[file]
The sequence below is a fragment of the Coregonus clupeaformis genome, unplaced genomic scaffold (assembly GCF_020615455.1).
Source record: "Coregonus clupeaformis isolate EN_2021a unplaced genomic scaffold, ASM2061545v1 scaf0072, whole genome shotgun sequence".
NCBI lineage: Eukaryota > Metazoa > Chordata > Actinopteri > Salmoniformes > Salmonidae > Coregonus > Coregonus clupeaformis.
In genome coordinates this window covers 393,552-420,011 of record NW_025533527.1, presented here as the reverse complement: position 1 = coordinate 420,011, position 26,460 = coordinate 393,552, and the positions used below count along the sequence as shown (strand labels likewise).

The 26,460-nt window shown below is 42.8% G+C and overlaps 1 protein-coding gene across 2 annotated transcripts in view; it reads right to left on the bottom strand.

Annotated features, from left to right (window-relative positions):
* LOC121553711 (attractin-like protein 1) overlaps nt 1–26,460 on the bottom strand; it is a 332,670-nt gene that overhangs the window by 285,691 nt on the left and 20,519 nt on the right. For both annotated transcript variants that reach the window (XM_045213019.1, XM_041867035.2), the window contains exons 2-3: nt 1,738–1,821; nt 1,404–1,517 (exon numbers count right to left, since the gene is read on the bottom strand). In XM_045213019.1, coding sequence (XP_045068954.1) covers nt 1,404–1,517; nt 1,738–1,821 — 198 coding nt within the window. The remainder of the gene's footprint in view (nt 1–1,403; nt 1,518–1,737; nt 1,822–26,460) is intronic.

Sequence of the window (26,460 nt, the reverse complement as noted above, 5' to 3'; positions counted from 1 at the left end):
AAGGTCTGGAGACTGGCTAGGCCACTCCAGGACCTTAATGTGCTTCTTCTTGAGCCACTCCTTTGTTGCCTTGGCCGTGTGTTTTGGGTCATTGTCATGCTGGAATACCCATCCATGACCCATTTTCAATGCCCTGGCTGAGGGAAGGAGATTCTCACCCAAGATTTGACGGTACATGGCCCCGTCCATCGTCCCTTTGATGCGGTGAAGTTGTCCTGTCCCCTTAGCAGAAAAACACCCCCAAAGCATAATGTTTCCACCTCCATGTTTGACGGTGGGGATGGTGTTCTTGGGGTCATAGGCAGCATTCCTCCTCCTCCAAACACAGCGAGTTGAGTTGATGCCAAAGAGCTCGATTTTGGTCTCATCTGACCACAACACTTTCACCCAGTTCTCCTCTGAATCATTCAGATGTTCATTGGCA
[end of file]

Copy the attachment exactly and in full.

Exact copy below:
The sequence below is a fragment of the Coregonus clupeaformis genome, unplaced genomic scaffold (assembly GCF_020615455.1).
Source record: "Coregonus clupeaformis isolate EN_2021a unplaced genomic scaffold, ASM2061545v1 scaf0072, whole genome shotgun sequence".
NCBI lineage: Eukaryota > Metazoa > Chordata > Actinopteri > Salmoniformes > Salmonidae > Coregonus > Coregonus clupeaformis.
In genome coordinates this window covers 393,552-420,011 of record NW_025533527.1, presented here as the reverse complement: position 1 = coordinate 420,011, position 26,460 = coordinate 393,552, and the positions used below count along the sequence as shown (strand labels likewise).

The 26,460-nt window shown below is 42.8% G+C and overlaps 1 protein-coding gene across 2 annotated transcripts in view; it reads right to left on the bottom strand.

Annotated features, from left to right (window-relative positions):
* LOC121553711 (attractin-like protein 1) overlaps nt 1–26,460 on the bottom strand; it is a 332,670-nt gene that overhangs the window by 285,691 nt on the left and 20,519 nt on the right. For both annotated transcript variants that reach the window (XM_045213019.1, XM_041867035.2), the window contains exons 2-3: nt 1,738–1,821; nt 1,404–1,517 (exon numbers count right to left, since the gene is read on the bottom strand). In XM_045213019.1, coding sequence (XP_045068954.1) covers nt 1,404–1,517; nt 1,738–1,821 — 198 coding nt within the window. The remainder of the gene's footprint in view (nt 1–1,403; nt 1,518–1,737; nt 1,822–26,460) is intronic.

Sequence of the window (26,460 nt, the reverse complement as noted above, 5' to 3'; positions counted from 1 at the left end):
AAGGTCTGGAGACTGGCTAGGCCACTCCAGGACCTTAATGTGCTTCTTCTTGAGCCACTCCTTTGTTGCCTTGGCCGTGTGTTTTGGGTCATTGTCATGCTGGAATACCCATCCATGACCCATTTTCAATGCCCTGGCTGAGGGAAGGAGATTCTCACCCAAGATTTGACGGTACATGGCCCCGTCCATCGTCCCTTTGATGCGGTGAAGTTGTCCTGTCCCCTTAGCAGAAAAACACCCCCAAAGCATAATGTTTCCACCTCCATGTTTGACGGTGGGGATGGTGTTCTTGGGGTCATAGGCAGCATTCCTCCTCCTCCAAACACAGCGAGTTGAGTTGATGCCAAAGAGCTCGATTTTGGTCTCATCTGACCACAACACTTTCACCCAGTTCTCCTCTGAATCATTCAGATGTTCATTGGCA